Draining Made my Brown Water Problem Worse

Old 01-15-06, 07:06 AM
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Draining Made my Brown Water Problem Worse

We've had several plumbing issues in our new (but very old) house.

While the plumber was here, he told me how to drain the tank. In looking at your advice, he told me exactly what you did, with one exception, he told me to open all the faucets (admittedly you say, "at least one").

Our water is heated with oil and there's a separate motor, just at the base of the tank, for the water.

Originally, I started out using a hose to get but I wasn't getting a good flow so I decided to go with the "bucket brigade" system, alternating between two five gallon buckets.

When the tank was empty, I left the heating unit off, lef all the faucets open, closed the spigot, opened the cold water and let it start re-filling the tank. After a few minutes, I closed the cold water valve again and began draining the tank again. The water was completely brown, worse than I've ever seen it. I repeated this procedure 3-4 times, until the water coming out of the spigot was practically clear.

When I was satifsfied with the color of the water, I closed all the faucets, turned on the cold water valve, waited for a little bit and then turned on the heating unit.

When I tested the hot water from the faucets and the shower, it was nearly black. It has since settled back down to brown but it's worse than the yellowish color it was before I made my attempt at draining the tank.

If it matters at all, the first visit we had from a plumber was because the hot water pressure was almost non-existent. He ascertained that the nipples were clogged, he was able to change the nipples and return the pressure.

He suggested that our 12 year old tank (two years passed it's warranty) be replaced. Another plumber said the tank looked like it was in good shape and said I should keep going with it, until it died out completely.

I believe the tank is about 65 gallons but I could off slightly off about that.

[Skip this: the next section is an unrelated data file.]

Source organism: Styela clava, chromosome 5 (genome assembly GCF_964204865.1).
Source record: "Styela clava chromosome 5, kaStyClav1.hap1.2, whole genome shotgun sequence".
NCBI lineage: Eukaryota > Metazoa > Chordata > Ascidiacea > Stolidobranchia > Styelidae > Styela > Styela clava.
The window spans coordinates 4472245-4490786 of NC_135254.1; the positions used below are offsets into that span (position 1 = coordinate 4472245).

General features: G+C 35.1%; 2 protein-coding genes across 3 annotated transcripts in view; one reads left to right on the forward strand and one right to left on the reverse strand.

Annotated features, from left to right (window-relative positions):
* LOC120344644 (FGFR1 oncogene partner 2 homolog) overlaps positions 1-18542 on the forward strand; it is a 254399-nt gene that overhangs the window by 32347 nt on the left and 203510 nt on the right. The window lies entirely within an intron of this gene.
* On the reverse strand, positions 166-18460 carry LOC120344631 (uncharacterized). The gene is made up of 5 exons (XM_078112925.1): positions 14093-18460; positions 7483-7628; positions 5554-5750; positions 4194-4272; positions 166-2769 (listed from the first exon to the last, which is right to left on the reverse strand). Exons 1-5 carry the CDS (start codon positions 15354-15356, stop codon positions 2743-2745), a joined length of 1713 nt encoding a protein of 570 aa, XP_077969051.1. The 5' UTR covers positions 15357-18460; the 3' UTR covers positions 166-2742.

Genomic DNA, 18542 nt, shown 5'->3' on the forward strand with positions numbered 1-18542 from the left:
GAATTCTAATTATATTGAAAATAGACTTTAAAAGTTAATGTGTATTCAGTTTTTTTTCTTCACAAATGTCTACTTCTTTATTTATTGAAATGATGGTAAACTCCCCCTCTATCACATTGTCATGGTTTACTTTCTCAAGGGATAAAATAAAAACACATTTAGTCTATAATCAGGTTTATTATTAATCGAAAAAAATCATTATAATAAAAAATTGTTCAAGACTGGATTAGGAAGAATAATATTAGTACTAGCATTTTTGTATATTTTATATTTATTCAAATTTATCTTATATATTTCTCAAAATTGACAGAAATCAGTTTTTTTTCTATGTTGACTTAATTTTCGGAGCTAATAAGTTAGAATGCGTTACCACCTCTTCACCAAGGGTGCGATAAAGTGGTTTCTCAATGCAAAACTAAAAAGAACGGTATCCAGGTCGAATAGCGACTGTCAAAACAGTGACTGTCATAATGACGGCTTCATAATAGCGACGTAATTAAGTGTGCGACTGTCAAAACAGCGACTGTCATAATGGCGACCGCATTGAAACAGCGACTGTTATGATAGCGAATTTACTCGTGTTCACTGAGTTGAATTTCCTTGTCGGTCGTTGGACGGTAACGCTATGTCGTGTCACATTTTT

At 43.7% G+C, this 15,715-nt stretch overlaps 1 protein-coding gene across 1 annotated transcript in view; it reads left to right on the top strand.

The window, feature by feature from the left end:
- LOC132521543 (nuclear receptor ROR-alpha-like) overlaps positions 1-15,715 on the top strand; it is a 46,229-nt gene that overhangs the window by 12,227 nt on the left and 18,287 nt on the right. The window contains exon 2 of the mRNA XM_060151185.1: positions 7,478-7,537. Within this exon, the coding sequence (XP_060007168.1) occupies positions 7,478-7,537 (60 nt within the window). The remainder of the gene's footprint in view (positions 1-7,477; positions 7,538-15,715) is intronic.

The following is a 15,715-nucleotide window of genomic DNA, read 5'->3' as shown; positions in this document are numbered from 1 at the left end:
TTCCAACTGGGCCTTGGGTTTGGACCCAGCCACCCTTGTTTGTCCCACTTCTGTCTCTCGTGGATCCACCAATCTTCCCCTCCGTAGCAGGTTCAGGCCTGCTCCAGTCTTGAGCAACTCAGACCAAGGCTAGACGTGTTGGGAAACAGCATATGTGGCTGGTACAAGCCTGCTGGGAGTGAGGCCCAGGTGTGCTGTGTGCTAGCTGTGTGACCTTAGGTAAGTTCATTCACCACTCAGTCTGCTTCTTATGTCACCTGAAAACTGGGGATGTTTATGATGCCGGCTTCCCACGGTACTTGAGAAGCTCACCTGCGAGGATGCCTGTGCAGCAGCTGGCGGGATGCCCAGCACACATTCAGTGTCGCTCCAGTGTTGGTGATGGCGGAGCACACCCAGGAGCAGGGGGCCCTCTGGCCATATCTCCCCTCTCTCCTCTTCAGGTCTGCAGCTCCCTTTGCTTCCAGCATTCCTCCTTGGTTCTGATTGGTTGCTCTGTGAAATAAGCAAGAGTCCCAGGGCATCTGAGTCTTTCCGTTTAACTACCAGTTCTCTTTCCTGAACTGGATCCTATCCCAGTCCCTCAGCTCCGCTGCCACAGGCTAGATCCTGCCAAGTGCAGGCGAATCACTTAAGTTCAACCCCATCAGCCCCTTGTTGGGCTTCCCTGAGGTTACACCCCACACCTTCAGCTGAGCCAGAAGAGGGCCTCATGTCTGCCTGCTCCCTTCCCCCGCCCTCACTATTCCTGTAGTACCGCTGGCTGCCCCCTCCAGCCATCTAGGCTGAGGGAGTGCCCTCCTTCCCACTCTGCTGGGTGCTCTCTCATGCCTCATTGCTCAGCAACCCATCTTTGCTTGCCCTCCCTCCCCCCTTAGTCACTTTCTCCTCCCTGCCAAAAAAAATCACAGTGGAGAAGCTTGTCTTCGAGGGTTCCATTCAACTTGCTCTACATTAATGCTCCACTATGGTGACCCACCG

So, did I screw up? What should my next move be?

I appreciate your time and help..

Old 01-15-06, 07:55 AM
majakdragon's Avatar
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Location: N.E. Arkansas
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What you did was correct but I would have carried it one step further. When the tank was drained completely, I would have turned the cold water inlet valve and left the drain valve open. What you did was stir up the debris in the tank and then refill it. There is a dip-tube that the cold water goes through from the cold water inlet. This tube takes the cold water to the bottom of the tank, which in turn, pushes the heated water out the top to your fixtures. I am guessing that your piping is galvanized. When you shut off the water, this allowed any debris in the piping to dry a small amount and break loose. (more colored water)
You can redo your flush and drain technique with the added step. Also, remove the aerators on all the sink spouts and open the faucets when you refill the tank. The aerators will get clogged with debris if not removed. Good luck and let us know how it worked.
Old 01-16-06, 11:31 AM
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You probably removed 98% of the sediment. The rest will show up for a few days when you open a faucet. It should clear up over the next couple of days.

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